The town would also have to pay its percentage of any assessments for the building’s insurance, any unforeseen building needs as well as a percentage of the costs for needs in the business park that includes the town hall condominium.

Eldridge said recent expenses for the building cost $82,000.

The seat on the board was a bone of contention for some members of the public and town officials, because the town would have one vote out of three, with building owner Exum and Diane Stewart holding the other seats.

Donna Ibbs said during the public hearing she was concerned the 2-1 vote advantage by the building owners would put the town on the losing end of any decisions.

“Who’s to say (they will want) to make repairs, they vote OK and Belville has to come up with $100,000,” Ibbs said.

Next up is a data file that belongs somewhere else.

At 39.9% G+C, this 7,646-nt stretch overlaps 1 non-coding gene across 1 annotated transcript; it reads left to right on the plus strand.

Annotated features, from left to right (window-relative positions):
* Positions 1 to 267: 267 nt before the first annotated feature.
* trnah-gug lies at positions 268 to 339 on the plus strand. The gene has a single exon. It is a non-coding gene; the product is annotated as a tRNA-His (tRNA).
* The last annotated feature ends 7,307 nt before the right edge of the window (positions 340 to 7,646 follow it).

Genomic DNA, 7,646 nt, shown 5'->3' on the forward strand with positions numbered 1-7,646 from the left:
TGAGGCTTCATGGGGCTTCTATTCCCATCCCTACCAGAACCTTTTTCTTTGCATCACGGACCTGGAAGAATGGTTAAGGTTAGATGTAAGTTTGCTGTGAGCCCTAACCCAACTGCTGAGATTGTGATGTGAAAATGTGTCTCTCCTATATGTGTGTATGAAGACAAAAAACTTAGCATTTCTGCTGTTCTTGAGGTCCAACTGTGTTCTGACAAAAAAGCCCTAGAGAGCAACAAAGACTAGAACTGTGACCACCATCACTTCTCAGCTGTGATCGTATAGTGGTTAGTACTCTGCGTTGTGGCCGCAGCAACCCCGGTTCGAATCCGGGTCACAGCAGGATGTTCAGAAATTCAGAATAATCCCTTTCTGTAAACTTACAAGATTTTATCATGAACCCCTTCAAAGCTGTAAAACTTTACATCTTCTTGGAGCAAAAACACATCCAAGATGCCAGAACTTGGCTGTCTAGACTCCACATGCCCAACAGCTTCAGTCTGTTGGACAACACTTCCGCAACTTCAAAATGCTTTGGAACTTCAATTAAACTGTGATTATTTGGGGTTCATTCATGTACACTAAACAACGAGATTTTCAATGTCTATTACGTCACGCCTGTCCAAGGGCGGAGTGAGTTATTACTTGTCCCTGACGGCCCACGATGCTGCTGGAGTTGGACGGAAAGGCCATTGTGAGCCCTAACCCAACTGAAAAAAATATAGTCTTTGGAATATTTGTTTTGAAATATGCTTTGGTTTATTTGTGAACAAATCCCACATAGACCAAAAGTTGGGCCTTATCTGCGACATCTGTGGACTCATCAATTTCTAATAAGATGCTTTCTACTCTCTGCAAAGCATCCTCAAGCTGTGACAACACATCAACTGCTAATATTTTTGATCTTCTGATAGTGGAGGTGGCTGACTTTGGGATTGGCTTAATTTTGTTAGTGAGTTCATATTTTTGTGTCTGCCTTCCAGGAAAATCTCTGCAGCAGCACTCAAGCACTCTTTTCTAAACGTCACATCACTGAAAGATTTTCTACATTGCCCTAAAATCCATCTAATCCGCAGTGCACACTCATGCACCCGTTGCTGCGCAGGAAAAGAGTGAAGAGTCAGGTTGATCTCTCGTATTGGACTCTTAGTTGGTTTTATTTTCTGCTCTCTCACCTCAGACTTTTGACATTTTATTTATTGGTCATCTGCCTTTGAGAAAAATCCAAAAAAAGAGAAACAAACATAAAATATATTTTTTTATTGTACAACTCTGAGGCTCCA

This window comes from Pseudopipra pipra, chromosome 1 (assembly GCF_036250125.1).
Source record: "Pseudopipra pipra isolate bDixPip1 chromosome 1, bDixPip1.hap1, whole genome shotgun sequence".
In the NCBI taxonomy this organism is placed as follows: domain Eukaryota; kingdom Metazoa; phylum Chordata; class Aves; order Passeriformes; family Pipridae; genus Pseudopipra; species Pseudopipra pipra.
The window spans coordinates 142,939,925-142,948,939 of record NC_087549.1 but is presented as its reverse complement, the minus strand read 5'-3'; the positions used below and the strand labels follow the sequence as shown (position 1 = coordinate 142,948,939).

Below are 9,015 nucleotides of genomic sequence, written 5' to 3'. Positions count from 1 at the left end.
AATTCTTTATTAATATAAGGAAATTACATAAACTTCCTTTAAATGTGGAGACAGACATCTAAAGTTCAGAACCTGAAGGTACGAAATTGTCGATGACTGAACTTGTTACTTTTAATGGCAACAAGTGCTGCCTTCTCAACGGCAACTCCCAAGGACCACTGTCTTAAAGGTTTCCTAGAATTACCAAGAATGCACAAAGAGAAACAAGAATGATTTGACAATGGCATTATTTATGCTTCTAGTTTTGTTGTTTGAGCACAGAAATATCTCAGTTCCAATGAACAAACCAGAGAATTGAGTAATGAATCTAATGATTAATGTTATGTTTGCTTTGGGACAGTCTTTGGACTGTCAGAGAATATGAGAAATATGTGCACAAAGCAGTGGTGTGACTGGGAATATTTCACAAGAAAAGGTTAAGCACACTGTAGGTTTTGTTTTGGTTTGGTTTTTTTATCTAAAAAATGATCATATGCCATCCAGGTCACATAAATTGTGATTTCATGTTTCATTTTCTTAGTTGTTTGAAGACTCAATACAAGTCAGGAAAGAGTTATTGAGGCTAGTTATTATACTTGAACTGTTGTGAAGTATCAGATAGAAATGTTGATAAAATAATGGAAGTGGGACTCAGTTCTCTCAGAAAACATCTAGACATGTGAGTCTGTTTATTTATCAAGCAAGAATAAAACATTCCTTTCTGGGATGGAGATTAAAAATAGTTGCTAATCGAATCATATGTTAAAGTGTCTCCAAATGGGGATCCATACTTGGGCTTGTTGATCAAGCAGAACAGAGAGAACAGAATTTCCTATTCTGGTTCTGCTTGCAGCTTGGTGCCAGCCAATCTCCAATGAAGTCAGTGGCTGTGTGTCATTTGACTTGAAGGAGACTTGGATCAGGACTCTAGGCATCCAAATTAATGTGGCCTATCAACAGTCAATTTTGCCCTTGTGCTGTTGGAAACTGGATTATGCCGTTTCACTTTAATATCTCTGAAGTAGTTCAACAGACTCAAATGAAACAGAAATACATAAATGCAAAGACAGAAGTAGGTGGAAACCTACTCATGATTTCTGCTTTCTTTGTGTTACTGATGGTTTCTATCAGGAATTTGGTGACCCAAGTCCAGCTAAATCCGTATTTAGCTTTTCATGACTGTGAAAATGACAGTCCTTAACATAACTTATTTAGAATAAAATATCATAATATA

John Clark agreed the town would have no control over decisions.

“We will have little or no say,” Clark said. “My wife and I suggest strongly that we do not approve this decision.”

Mayor Mike Allen agreed with the residents’ view.

“It sounds like the town can make suggestions and Exum will make the decisions,” Allen said.

Allen said he didn’t believe the property would resell if the town bought it.

Stewart Smith said he would rather see town hall move closer to Belville’s downtown, near U.S. 133 and the Brunswick River.

Mark McAllister said the current location, on the western edge of Belville town limits and surrounded by Leland, means residents don’t know they have a town hall.

“I asked 10 people about town hall, all 10 had no idea what is going on. Two told me it is already being built — that’s Leland,” McAllister said. “Those 10 people are not here … all 10 people had no idea this is Belville’s town hall.”

McAllister said he thought four years ago moving into the condominium offices was a good idea, but now he wants town hall moved back to downtown.

Tony Huskey, a candidate for commissioner in the November election, said the board shouldn’t take action on buying the offices but should re-evaluate the offer.